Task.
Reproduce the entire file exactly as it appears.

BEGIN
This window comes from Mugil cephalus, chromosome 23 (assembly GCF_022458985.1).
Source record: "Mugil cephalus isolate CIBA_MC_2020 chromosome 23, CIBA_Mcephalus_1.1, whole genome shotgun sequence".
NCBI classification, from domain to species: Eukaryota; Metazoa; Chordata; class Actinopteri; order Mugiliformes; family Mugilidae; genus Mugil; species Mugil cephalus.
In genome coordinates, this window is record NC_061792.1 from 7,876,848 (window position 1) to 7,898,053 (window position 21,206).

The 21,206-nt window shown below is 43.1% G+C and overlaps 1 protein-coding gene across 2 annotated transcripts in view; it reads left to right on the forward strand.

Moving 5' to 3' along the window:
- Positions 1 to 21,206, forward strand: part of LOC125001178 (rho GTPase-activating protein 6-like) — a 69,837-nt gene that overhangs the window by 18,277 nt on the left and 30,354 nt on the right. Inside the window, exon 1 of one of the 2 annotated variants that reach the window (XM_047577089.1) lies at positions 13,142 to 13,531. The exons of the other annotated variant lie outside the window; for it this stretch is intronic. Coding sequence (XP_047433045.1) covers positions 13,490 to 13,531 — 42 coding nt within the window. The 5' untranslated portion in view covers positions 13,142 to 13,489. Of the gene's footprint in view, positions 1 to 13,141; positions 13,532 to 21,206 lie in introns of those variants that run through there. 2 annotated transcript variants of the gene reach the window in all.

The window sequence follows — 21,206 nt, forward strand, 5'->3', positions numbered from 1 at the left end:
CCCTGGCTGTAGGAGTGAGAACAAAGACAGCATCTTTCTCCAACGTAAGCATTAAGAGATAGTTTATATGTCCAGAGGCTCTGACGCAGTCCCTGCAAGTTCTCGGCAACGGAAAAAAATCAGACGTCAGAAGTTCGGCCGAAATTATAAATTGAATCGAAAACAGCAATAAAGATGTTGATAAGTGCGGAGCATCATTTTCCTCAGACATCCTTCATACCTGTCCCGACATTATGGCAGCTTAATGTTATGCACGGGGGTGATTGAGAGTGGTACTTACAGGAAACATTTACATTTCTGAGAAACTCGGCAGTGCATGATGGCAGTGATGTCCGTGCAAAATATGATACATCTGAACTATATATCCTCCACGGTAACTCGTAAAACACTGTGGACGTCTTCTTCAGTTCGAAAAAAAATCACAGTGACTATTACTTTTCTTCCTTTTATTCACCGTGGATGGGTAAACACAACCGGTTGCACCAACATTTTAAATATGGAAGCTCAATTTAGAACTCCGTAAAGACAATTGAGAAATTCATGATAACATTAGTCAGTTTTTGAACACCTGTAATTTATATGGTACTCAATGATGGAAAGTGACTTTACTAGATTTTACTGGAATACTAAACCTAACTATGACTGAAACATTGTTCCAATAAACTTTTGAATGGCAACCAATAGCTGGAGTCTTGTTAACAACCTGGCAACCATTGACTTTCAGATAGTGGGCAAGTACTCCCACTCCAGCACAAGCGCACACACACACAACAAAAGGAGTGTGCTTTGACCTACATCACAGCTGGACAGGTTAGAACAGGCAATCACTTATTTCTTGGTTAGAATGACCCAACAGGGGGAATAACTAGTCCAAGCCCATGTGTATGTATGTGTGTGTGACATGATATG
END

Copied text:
This window comes from Mugil cephalus, chromosome 23 (assembly GCF_022458985.1).
Source record: "Mugil cephalus isolate CIBA_MC_2020 chromosome 23, CIBA_Mcephalus_1.1, whole genome shotgun sequence".
NCBI classification, from domain to species: Eukaryota; Metazoa; Chordata; class Actinopteri; order Mugiliformes; family Mugilidae; genus Mugil; species Mugil cephalus.
In genome coordinates, this window is record NC_061792.1 from 7,876,848 (window position 1) to 7,898,053 (window position 21,206).

The 21,206-nt window shown below is 43.1% G+C and overlaps 1 protein-coding gene across 2 annotated transcripts in view; it reads left to right on the forward strand.

Moving 5' to 3' along the window:
- Positions 1 to 21,206, forward strand: part of LOC125001178 (rho GTPase-activating protein 6-like) — a 69,837-nt gene that overhangs the window by 18,277 nt on the left and 30,354 nt on the right. Inside the window, exon 1 of one of the 2 annotated variants that reach the window (XM_047577089.1) lies at positions 13,142 to 13,531. The exons of the other annotated variant lie outside the window; for it this stretch is intronic. Coding sequence (XP_047433045.1) covers positions 13,490 to 13,531 — 42 coding nt within the window. The 5' untranslated portion in view covers positions 13,142 to 13,489. Of the gene's footprint in view, positions 1 to 13,141; positions 13,532 to 21,206 lie in introns of those variants that run through there. 2 annotated transcript variants of the gene reach the window in all.

The window sequence follows — 21,206 nt, forward strand, 5'->3', positions numbered from 1 at the left end:
CCCTGGCTGTAGGAGTGAGAACAAAGACAGCATCTTTCTCCAACGTAAGCATTAAGAGATAGTTTATATGTCCAGAGGCTCTGACGCAGTCCCTGCAAGTTCTCGGCAACGGAAAAAAATCAGACGTCAGAAGTTCGGCCGAAATTATAAATTGAATCGAAAACAGCAATAAAGATGTTGATAAGTGCGGAGCATCATTTTCCTCAGACATCCTTCATACCTGTCCCGACATTATGGCAGCTTAATGTTATGCACGGGGGTGATTGAGAGTGGTACTTACAGGAAACATTTACATTTCTGAGAAACTCGGCAGTGCATGATGGCAGTGATGTCCGTGCAAAATATGATACATCTGAACTATATATCCTCCACGGTAACTCGTAAAACACTGTGGACGTCTTCTTCAGTTCGAAAAAAAATCACAGTGACTATTACTTTTCTTCCTTTTATTCACCGTGGATGGGTAAACACAACCGGTTGCACCAACATTTTAAATATGGAAGCTCAATTTAGAACTCCGTAAAGACAATTGAGAAATTCATGATAACATTAGTCAGTTTTTGAACACCTGTAATTTATATGGTACTCAATGATGGAAAGTGACTTTACTAGATTTTACTGGAATACTAAACCTAACTATGACTGAAACATTGTTCCAATAAACTTTTGAATGGCAACCAATAGCTGGAGTCTTGTTAACAACCTGGCAACCATTGACTTTCAGATAGTGGGCAAGTACTCCCACTCCAGCACAAGCGCACACACACACAACAAAAGGAGTGTGCTTTGACCTACATCACAGCTGGACAGGTTAGAACAGGCAATCACTTATTTCTTGGTTAGAATGACCCAACAGGGGGAATAACTAGTCCAAGCCCATGTGTATGTATGTGTGTGTGACATGATATG